The policy shift will affect the 48,000 Merrill Lynch employees worldwide who use the company's Internet network. A Merrill Lynch representative said the policy is an extension of existing bans in departments such as the trading desk. Other investment banks, such as Goldman Sachs, have similar companywide policies.
"We believe it is appropriate for that policy to be extended throughout the firm, without exception, to help ensure that electronic communications to and from Merrill Lynch facilities are subject to proper monitoring and surveillance," said a copy of the memo, forwarded to CNET News.com.
The policy will also affect access to outside message boards, chat rooms and forums, and any access to accounts from Internet service providers. The memo also included Juno, EarthLink and Comcast in its list of banned ISPs.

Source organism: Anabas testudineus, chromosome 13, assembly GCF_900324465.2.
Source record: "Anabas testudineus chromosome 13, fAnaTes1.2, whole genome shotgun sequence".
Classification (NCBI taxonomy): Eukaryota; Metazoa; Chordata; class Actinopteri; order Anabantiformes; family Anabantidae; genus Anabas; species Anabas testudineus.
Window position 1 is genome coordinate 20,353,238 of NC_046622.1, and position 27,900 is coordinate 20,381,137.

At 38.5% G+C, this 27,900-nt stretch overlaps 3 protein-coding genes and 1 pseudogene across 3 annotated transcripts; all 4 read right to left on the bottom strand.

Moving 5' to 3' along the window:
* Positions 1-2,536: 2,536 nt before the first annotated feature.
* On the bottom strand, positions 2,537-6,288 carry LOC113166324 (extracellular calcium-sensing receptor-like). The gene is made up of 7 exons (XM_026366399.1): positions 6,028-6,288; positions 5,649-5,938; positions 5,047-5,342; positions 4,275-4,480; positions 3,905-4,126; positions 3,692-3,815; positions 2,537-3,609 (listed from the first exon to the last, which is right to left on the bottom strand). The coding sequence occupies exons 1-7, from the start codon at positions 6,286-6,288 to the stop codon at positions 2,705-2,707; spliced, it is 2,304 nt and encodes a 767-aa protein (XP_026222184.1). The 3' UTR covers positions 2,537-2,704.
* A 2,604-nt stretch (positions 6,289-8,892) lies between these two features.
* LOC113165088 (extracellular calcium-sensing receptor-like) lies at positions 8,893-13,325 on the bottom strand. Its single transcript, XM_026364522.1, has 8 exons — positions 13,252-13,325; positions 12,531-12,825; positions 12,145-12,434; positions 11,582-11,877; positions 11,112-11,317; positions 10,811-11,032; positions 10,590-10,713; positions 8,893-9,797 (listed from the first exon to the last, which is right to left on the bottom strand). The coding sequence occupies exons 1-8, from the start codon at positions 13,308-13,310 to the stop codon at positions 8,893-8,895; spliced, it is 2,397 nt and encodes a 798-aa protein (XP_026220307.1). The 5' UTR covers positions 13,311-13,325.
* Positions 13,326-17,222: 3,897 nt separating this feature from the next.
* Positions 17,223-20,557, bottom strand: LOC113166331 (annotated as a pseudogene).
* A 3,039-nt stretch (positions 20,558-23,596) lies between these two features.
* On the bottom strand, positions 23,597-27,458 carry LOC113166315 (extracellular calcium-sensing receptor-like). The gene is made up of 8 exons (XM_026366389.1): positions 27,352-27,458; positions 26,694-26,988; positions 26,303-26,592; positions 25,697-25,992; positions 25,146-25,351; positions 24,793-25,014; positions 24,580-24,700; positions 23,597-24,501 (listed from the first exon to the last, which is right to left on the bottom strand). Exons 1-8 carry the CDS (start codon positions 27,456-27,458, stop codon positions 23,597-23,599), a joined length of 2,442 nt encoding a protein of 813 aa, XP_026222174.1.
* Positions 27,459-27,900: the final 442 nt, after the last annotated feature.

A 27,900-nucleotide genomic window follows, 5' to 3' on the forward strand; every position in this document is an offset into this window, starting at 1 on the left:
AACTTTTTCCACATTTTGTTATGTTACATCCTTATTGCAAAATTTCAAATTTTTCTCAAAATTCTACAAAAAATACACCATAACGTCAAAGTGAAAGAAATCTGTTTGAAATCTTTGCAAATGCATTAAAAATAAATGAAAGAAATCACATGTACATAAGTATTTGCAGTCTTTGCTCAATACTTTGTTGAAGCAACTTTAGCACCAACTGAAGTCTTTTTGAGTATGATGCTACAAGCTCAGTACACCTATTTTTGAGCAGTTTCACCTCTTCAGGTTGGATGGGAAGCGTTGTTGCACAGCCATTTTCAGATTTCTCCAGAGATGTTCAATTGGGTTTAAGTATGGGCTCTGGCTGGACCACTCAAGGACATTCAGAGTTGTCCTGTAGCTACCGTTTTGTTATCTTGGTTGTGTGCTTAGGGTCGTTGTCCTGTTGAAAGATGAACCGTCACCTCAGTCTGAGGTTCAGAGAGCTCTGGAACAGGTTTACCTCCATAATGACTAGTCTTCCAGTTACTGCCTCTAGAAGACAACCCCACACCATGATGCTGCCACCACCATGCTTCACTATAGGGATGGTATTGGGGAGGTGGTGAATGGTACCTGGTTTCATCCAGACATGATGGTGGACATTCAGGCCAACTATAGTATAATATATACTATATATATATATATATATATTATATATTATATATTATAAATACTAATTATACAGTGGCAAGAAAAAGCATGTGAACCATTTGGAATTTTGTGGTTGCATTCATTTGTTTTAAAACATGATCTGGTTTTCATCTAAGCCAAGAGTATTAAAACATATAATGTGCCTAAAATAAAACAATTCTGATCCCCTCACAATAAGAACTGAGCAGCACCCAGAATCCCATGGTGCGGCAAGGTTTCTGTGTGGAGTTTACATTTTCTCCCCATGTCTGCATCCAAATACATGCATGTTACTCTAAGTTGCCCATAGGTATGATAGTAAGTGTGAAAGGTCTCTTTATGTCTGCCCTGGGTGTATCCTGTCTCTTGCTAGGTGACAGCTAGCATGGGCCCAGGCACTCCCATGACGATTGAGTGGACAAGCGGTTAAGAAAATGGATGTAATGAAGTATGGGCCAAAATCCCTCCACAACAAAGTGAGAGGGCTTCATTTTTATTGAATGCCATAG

Representatives from AOL, MSN and Yahoo declined to comment.
The move by Merrill Lynch is not unprecedented; other major corporations, especially those in financial services, are reining in access to outside Web and Internet services.
Investment banks and brokerage houses have taken steps to control instant messaging applications from AOL, MSN and Yahoo as well. Financial firms have demanded more security and accountability features inside these IM clients,. In April 2002, a group of top investment banks including Merrill Lynch, Salomon Smith Barney, J.P. Morgan Chase, Credit Suisse First Boston, Goldman Sachs, Lehman Brothers, Morgan Stanley and UBS Warburg .
Yahoo and MSN in particular attract daytime audiences who access the Web from work. All three companies, including AOL, are trying to develop premium services such as e-mail storage and enhanced software to sell to their users.